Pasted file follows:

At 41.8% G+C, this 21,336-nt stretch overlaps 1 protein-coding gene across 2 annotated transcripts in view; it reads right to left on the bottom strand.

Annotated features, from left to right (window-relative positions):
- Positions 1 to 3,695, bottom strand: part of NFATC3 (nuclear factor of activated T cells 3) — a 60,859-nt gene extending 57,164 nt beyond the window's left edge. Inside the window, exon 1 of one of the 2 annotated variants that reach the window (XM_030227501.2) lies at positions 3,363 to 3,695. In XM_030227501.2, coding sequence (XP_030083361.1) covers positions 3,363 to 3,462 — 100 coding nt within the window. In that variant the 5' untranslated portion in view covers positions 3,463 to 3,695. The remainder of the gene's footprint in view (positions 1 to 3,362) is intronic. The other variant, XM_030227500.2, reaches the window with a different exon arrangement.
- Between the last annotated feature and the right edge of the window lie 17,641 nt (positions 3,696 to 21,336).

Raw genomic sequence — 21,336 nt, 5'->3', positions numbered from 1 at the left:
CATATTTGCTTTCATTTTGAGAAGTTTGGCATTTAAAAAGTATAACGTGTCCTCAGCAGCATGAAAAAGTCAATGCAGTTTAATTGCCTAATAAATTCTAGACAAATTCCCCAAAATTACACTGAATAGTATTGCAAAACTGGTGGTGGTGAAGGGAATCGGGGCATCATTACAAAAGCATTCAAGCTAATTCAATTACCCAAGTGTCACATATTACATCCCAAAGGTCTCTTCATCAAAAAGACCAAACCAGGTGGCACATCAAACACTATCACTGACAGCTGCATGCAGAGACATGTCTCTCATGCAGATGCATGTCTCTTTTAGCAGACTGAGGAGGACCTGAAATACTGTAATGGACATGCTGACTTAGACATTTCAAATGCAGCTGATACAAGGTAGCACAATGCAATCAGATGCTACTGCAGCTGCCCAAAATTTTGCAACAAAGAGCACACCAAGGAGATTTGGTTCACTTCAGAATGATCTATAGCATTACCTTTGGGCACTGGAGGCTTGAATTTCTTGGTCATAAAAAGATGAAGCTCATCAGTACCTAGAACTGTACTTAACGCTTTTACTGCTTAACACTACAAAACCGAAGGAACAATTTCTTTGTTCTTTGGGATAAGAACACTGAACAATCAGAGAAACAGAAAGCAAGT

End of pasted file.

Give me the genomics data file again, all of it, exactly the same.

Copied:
At 41.8% G+C, this 21,336-nt stretch overlaps 1 protein-coding gene across 2 annotated transcripts in view; it reads right to left on the bottom strand.

Annotated features, from left to right (window-relative positions):
- Positions 1 to 3,695, bottom strand: part of NFATC3 (nuclear factor of activated T cells 3) — a 60,859-nt gene extending 57,164 nt beyond the window's left edge. Inside the window, exon 1 of one of the 2 annotated variants that reach the window (XM_030227501.2) lies at positions 3,363 to 3,695. In XM_030227501.2, coding sequence (XP_030083361.1) covers positions 3,363 to 3,462 — 100 coding nt within the window. In that variant the 5' untranslated portion in view covers positions 3,463 to 3,695. The remainder of the gene's footprint in view (positions 1 to 3,362) is intronic. The other variant, XM_030227500.2, reaches the window with a different exon arrangement.
- Between the last annotated feature and the right edge of the window lie 17,641 nt (positions 3,696 to 21,336).

Raw genomic sequence — 21,336 nt, 5'->3', positions numbered from 1 at the left:
CATATTTGCTTTCATTTTGAGAAGTTTGGCATTTAAAAAGTATAACGTGTCCTCAGCAGCATGAAAAAGTCAATGCAGTTTAATTGCCTAATAAATTCTAGACAAATTCCCCAAAATTACACTGAATAGTATTGCAAAACTGGTGGTGGTGAAGGGAATCGGGGCATCATTACAAAAGCATTCAAGCTAATTCAATTACCCAAGTGTCACATATTACATCCCAAAGGTCTCTTCATCAAAAAGACCAAACCAGGTGGCACATCAAACACTATCACTGACAGCTGCATGCAGAGACATGTCTCTCATGCAGATGCATGTCTCTTTTAGCAGACTGAGGAGGACCTGAAATACTGTAATGGACATGCTGACTTAGACATTTCAAATGCAGCTGATACAAGGTAGCACAATGCAATCAGATGCTACTGCAGCTGCCCAAAATTTTGCAACAAAGAGCACACCAAGGAGATTTGGTTCACTTCAGAATGATCTATAGCATTACCTTTGGGCACTGGAGGCTTGAATTTCTTGGTCATAAAAAGATGAAGCTCATCAGTACCTAGAACTGTACTTAACGCTTTTACTGCTTAACACTACAAAACCGAAGGAACAATTTCTTTGTTCTTTGGGATAAGAACACTGAACAATCAGAGAAACAGAAAGCAAGT